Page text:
The Personalist Project

Lately I've been reading about co-dependency. I'm impressed by how "naturally personalistic" so much of the literature around addiction and recovery is.   It's put in plain terms, of course, but its practical wisdom very much embodies many of the deep philosophical principles formally worked out by great thinkers like John Paul II.

Here's one line (among dozens I might have chosen) from The New Co-Dependency, by Melody Beattie.  "Suffering is how we feel about how we feel." In other words, it involves the kind of reflection and response that is only possible in a free and responsible subject, a self.  Physical pain considered alone doesn't quite qualify.  

This is why suffering is so deep a mystery.  It makes sense of its incorporation into the mystery of redemption.  Just reading that one line, I have a better grip on the relation between "freely-accepted suffering" and the overcoming-of-evil.  It is, quite literally, the antithesis of death.

Comments (5)

Marie Meaney

#1, May 20, 2013 3:12am

On a side-note: I haven't read much about addiction, but I've always thought that its treatment requires an awareness of man's supernatural vocation. I'd be tempted to say that we are all addicts, so to speak, that we all try to fill the void in ourselves (which St. Augustine captured so well in saying that our hearts are restless until they rest in God); Pascal delineates with great psychological finesse the ways in which we throw ourselves into pleasures, the pursuit of glory, the bustle of work in order to fill that void. This, it seems to me (not being a professional pscyhologist, I don't know the medical definition of addiction), is addictive behavior; for some it gets out of hand and becomes more apparent to the world, especially when linked to drugs or alcohol which are addictive on a physiological level and destroy the person in a very visible way. Hence battling those addictions or idols means for all of us accepting the emptiness in oneself; the experience of the desert or of a dark night therefore seems essential in the spiritual life and necessary for God's descent, to use S. Weil's terminology (who was very influenced by Pascal).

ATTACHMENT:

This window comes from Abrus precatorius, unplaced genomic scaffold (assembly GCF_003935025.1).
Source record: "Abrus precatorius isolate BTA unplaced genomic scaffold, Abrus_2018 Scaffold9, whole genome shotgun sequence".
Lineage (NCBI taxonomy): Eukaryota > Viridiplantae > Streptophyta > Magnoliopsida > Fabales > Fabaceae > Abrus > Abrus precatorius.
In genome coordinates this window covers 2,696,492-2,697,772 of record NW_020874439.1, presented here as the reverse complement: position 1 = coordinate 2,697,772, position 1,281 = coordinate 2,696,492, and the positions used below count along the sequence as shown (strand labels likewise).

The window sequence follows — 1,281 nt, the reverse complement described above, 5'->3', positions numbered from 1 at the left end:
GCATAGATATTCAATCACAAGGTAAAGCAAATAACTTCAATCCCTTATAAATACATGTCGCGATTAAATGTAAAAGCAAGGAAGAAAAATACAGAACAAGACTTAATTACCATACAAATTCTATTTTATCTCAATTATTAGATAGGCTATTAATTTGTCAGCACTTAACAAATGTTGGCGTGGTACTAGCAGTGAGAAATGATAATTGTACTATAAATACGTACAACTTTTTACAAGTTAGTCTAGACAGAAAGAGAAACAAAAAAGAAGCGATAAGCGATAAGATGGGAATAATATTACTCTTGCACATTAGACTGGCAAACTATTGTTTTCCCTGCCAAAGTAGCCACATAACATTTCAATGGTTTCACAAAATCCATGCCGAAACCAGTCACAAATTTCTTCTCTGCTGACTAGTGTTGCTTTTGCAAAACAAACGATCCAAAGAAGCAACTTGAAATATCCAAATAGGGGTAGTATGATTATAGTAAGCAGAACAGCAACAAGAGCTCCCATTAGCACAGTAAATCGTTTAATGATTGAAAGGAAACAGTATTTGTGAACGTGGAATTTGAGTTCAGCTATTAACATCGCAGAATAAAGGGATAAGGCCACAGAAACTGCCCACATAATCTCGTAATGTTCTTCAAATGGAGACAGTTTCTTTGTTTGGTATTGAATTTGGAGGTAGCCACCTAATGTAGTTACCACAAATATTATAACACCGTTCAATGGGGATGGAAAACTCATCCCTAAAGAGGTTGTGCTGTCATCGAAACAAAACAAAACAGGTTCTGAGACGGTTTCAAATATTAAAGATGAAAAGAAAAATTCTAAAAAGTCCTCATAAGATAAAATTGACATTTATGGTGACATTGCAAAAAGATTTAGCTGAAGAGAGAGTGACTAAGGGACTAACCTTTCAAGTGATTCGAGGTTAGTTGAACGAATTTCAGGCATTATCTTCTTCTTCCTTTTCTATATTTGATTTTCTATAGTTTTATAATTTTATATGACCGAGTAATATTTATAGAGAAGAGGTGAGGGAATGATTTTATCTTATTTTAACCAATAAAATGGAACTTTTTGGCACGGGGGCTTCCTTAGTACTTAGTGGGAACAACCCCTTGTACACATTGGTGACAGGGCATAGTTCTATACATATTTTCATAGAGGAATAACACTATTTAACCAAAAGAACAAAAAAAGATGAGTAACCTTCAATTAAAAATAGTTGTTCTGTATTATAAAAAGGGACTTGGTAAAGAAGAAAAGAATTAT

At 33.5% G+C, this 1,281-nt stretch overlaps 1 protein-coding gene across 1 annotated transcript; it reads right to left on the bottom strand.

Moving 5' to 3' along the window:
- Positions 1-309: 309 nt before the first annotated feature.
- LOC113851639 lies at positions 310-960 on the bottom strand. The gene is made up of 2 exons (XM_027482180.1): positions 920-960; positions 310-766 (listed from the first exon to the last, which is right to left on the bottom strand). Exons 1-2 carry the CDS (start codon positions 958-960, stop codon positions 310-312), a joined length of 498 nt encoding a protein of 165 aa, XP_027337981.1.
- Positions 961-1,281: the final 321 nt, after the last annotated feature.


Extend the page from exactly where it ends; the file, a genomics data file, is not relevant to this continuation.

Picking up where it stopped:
Katie van Schaijik

#2, May 20, 2013 8:38am

I've noticed Pope Benedict and Pope Francis both mentioning the problem of addiction as a serious threat to persons in the modern world.  And I agree with you, Marie.  The problem is much wider than we usually think.

Marie Meaney

#3, May 20, 2013 12:04pm

I find therefore the approch of Hagiotherapy and of an Italian sister (I think her name is Elvira) interesting; trying to heal the problem primarily on a spiritual level. I could imagine, however, that with some (or perhaps many) that might still not be enough, since the addiction also takes place on a physiological level, but hagiotheraphy addresses something about the root of addiction which, I assume, the average rehab doesn't. 

Sam Roeble

#4, May 20, 2013 3:56pm

The man with the lizard on his shoulder in Lewis' Great Divorce, captures addiction best in my view. 

Of the handful of NA groups that I've sat in on, the addicts describe "stinkin' thinkin'" as a kind of rationalizing voice in their heads that convinces them to sabotage their sobreity.  Particularly in times of family reunions or very stressful situations, the voice seems irresistible to them.  They lose the ability to be responsible, and sabotage all for the sake of "getting a fix".

In Lewis' book, the man defeats the lizard with much difficulty--and promptly transforms into a much greater version of himself.  This is the case too with the few instances of addicts I've seen who "kicked the habit", and were able to gain employment/independence/accountability for staying sober.  They literally improve their posture/thought patterns/speech/etc.  From vice to virtue--a very difficult road w/ drug use--and a desperate need for God's unmistakable grace.

Sam Roeble

#5, May 20, 2013 4:10pm

Gollum too, is a fitting example of addiction.

His 'precious' literally annihilates his personhood--splitting his personality into 2:  such that he can no longer say 'me' but only 'we'.

In other words, he is not free to exercise an "I-Thou" relationship of persons, but pitifully, "we-it"

 I argue that addiction does precisely this: objectifies the personal dimension of reality, such that everything to the addict can only be viewed in relation to the object, "it".  Persons themselves are merely means to the end of possessing "it".  It is nothing short of slavery to the "precious" 

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